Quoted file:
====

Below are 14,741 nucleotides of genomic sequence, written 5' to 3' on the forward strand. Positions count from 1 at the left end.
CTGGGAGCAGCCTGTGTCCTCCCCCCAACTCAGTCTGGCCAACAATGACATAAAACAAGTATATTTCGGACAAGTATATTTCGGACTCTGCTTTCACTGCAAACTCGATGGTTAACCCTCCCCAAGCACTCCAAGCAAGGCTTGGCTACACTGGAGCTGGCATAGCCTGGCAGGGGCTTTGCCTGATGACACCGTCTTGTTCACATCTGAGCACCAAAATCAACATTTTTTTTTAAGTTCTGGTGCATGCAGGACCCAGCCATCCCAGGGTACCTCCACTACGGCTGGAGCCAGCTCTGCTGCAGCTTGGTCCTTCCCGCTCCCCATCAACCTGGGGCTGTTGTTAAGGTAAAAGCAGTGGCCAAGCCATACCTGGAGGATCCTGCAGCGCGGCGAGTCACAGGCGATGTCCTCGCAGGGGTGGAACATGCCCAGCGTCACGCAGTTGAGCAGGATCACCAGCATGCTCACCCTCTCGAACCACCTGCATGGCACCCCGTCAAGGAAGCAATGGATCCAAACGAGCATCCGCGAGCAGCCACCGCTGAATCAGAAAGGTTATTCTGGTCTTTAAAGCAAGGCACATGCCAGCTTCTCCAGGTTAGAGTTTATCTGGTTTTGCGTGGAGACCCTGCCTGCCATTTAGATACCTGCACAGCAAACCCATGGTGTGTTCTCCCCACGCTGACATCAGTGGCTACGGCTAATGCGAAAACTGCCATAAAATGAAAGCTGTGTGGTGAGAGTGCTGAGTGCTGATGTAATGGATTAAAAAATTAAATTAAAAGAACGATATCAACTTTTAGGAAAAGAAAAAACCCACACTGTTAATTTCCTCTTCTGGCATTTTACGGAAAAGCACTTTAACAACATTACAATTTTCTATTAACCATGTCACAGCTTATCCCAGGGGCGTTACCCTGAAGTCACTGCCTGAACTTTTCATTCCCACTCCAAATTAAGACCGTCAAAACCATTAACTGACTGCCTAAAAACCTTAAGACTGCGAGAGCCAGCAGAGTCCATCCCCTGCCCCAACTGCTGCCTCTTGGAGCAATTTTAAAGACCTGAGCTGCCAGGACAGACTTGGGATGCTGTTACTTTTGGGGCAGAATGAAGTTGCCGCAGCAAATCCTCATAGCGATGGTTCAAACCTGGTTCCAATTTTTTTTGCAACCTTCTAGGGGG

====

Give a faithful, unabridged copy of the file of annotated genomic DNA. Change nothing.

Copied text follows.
Below are 14,741 nucleotides of genomic sequence, written 5' to 3' on the forward strand. Positions count from 1 at the left end.
CTGGGAGCAGCCTGTGTCCTCCCCCCAACTCAGTCTGGCCAACAATGACATAAAACAAGTATATTTCGGACAAGTATATTTCGGACTCTGCTTTCACTGCAAACTCGATGGTTAACCCTCCCCAAGCACTCCAAGCAAGGCTTGGCTACACTGGAGCTGGCATAGCCTGGCAGGGGCTTTGCCTGATGACACCGTCTTGTTCACATCTGAGCACCAAAATCAACATTTTTTTTTAAGTTCTGGTGCATGCAGGACCCAGCCATCCCAGGGTACCTCCACTACGGCTGGAGCCAGCTCTGCTGCAGCTTGGTCCTTCCCGCTCCCCATCAACCTGGGGCTGTTGTTAAGGTAAAAGCAGTGGCCAAGCCATACCTGGAGGATCCTGCAGCGCGGCGAGTCACAGGCGATGTCCTCGCAGGGGTGGAACATGCCCAGCGTCACGCAGTTGAGCAGGATCACCAGCATGCTCACCCTCTCGAACCACCTGCATGGCACCCCGTCAAGGAAGCAATGGATCCAAACGAGCATCCGCGAGCAGCCACCGCTGAATCAGAAAGGTTATTCTGGTCTTTAAAGCAAGGCACATGCCAGCTTCTCCAGGTTAGAGTTTATCTGGTTTTGCGTGGAGACCCTGCCTGCCATTTAGATACCTGCACAGCAAACCCATGGTGTGTTCTCCCCACGCTGACATCAGTGGCTACGGCTAATGCGAAAACTGCCATAAAATGAAAGCTGTGTGGTGAGAGTGCTGAGTGCTGATGTAATGGATTAAAAAATTAAATTAAAAGAACGATATCAACTTTTAGGAAAAGAAAAAACCCACACTGTTAATTTCCTCTTCTGGCATTTTACGGAAAAGCACTTTAACAACATTACAATTTTCTATTAACCATGTCACAGCTTATCCCAGGGGCGTTACCCTGAAGTCACTGCCTGAACTTTTCATTCCCACTCCAAATTAAGACCGTCAAAACCATTAACTGACTGCCTAAAAACCTTAAGACTGCGAGAGCCAGCAGAGTCCATCCCCTGCCCCAACTGCTGCCTCTTGGAGCAATTTTAAAGACCTGAGCTGCCAGGACAGACTTGGGATGCTGTTACTTTTGGGGCAGAATGAAGTTGCCGCAGCAAATCCTCATAGCGATGGTTCAAACCTGGTTCCAATTTTTTTTGCAACCTTCTAGGGGG